Faced with growing pressure from Senate Republicans for an early budget compromise this year, President Reagan yesterday held fast to his demands for defense spending increases, domestic budget cuts and no tax increase to reduce the deficit.
"Any tax increase the Congress sends me will be DOA -- dead on arrival," Reagan said from Camp David in his weekly radio address.
Reagan also announced, as expected, that he ordered federal agencies to start across-the-board spending cuts required under the new balanced-budget law.
Passage of the law "was an admission by the Congress that zero hour is upon us," Reagan said. The $11.7 billion spending cut for the current fiscal year, 1986, is to take effect March 1, barring a successful court challenge, and will equal a 4.3 percent cut for domestic agencies and 4.9 percent for defense. Reagan said government services could be maintained despite cuts, but complained "these budget savings make no distinction between high priority programs and those of little merit." Reagan was given permission this year to shield military personnel and his missile defense program from the cuts.
Reagan is to submit his fiscal 1987 spending plan Wednesday, and members of his party in the Senate are eager to avoid another year of inaction on the deficit.
The president's reaffirmation of his priorities came as Senate Republicans circulated a letter urging him to act on deficit reduction this year before tax revision. In a series of private breakfast meetings recently, the Republicans urged Reagan not to wait until August or September to reach a compromise on reducing the deficit.
Some White House officials have said recently that Reagan may be willing to reach such a compromise and have pointed out that the defict outlook has improved recently. To meet the fiscal 1987 targets set by the Gramm-Rudman-Hollings law, about $38 billion in deficit savings is now estimated to be required, compared to estimates of nearly $60 billion a few weeks ago.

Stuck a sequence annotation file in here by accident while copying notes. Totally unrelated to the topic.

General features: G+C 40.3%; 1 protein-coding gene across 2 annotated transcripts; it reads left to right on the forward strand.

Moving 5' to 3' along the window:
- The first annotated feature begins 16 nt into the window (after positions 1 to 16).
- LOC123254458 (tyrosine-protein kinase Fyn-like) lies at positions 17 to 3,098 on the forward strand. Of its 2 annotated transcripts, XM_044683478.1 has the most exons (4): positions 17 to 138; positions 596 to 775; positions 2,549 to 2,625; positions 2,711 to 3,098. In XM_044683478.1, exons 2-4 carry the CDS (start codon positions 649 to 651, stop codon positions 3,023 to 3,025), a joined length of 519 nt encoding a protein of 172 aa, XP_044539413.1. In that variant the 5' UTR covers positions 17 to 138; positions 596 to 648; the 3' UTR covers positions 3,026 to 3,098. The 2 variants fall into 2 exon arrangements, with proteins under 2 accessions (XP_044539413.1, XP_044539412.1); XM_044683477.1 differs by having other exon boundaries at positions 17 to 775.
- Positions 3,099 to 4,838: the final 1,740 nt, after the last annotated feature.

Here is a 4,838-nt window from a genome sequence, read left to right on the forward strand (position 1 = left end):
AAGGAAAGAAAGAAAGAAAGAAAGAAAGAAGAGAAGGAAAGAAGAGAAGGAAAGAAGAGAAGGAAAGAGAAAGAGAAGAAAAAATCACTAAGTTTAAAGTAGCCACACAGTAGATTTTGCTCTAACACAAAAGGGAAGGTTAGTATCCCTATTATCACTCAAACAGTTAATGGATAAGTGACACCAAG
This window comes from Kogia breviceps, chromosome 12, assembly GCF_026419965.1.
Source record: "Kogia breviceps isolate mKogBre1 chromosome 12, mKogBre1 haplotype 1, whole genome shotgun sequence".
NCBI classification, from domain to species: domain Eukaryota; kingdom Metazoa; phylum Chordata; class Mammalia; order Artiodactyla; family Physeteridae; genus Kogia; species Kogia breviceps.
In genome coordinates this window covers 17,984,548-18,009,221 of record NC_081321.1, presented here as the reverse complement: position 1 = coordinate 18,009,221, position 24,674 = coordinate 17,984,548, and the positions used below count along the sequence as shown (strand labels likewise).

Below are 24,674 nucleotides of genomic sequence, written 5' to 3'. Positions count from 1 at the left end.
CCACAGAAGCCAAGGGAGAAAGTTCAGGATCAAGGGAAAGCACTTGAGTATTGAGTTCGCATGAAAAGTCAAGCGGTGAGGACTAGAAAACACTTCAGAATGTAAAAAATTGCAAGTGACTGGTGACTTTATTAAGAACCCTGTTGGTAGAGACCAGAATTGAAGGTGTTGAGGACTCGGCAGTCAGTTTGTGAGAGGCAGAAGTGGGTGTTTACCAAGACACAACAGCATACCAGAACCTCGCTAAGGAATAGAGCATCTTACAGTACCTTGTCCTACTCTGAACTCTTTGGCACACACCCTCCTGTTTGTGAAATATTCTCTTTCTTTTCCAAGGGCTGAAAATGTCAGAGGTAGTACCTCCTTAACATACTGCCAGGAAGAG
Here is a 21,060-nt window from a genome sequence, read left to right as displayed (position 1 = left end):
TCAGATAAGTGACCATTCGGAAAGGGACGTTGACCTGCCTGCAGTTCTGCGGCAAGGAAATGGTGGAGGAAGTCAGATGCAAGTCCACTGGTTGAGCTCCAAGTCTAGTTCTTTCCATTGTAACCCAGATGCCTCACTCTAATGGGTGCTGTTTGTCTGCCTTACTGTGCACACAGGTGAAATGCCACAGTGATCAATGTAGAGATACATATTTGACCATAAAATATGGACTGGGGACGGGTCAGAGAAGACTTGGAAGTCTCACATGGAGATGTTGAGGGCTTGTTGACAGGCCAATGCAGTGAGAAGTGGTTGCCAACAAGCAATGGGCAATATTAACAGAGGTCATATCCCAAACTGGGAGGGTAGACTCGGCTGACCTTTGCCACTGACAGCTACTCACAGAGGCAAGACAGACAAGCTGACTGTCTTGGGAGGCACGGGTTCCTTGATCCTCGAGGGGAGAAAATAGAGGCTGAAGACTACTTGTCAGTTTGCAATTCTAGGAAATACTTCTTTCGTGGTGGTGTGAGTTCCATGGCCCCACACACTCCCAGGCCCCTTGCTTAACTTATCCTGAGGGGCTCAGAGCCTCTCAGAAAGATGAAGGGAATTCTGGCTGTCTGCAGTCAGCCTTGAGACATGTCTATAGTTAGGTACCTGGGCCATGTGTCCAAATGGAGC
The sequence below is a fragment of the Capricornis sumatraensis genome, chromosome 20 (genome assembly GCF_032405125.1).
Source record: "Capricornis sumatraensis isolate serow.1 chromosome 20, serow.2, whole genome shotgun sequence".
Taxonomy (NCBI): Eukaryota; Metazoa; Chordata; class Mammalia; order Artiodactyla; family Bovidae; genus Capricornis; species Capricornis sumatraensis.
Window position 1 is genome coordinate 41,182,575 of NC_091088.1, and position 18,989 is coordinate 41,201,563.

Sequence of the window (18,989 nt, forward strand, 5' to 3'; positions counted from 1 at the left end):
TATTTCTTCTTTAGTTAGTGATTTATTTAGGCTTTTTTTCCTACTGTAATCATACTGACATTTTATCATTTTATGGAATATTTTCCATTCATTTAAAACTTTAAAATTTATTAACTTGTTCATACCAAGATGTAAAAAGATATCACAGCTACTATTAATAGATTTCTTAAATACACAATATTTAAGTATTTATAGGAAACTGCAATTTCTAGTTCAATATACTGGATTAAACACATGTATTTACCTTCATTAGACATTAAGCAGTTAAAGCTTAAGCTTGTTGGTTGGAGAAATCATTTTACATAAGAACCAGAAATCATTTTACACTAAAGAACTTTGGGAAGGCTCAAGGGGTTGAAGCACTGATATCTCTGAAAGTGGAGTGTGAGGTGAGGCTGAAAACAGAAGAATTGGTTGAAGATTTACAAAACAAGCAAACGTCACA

But others in the Reagan Cabinet, such as Defense Secretary Caspar W. Weinberger, think he should hold out against any deal that would further slow the military buildup.
Yesterday, Reagan offered no ground to lawmakers who would like to strike a three-point bargain: domestic cuts, a slowdown in the defense build-up and a tax increase.
Without being specific, Reagan said he will propose eliminating some domestic programs and transferring others to state and local government, but he said Social Security payments and "essential" support for "anyone who needs" assistance would not be affected.
Reagan insisted on "modest but steady growth" in the defense budget, but stopped short of mentioning his proposal in the budget for a 3 percent increase in military spending above inflation, a growth rate that many on Capitol Hill say he has no chance of winning.
"The Soviets want nothing more than to see America flinch and forsake the rebuilding program we've worked so hard to get started," he said. "We've spent five years making our military more competitive and America secure again. We must not permit this vital work to be undone in the second term."
On raising revenues, Reagan said, "We haven't built 37 months of economic expansion and created over 9 million jobs by raising taxes on the people."
Reagan opened his radio address with a tribute to the astronauts killed in Tuesday's explosion. "This has been a difficult week for the United States," he said. "I know we've all been deeply shaken by the tragedy of the space shuttle Challenger."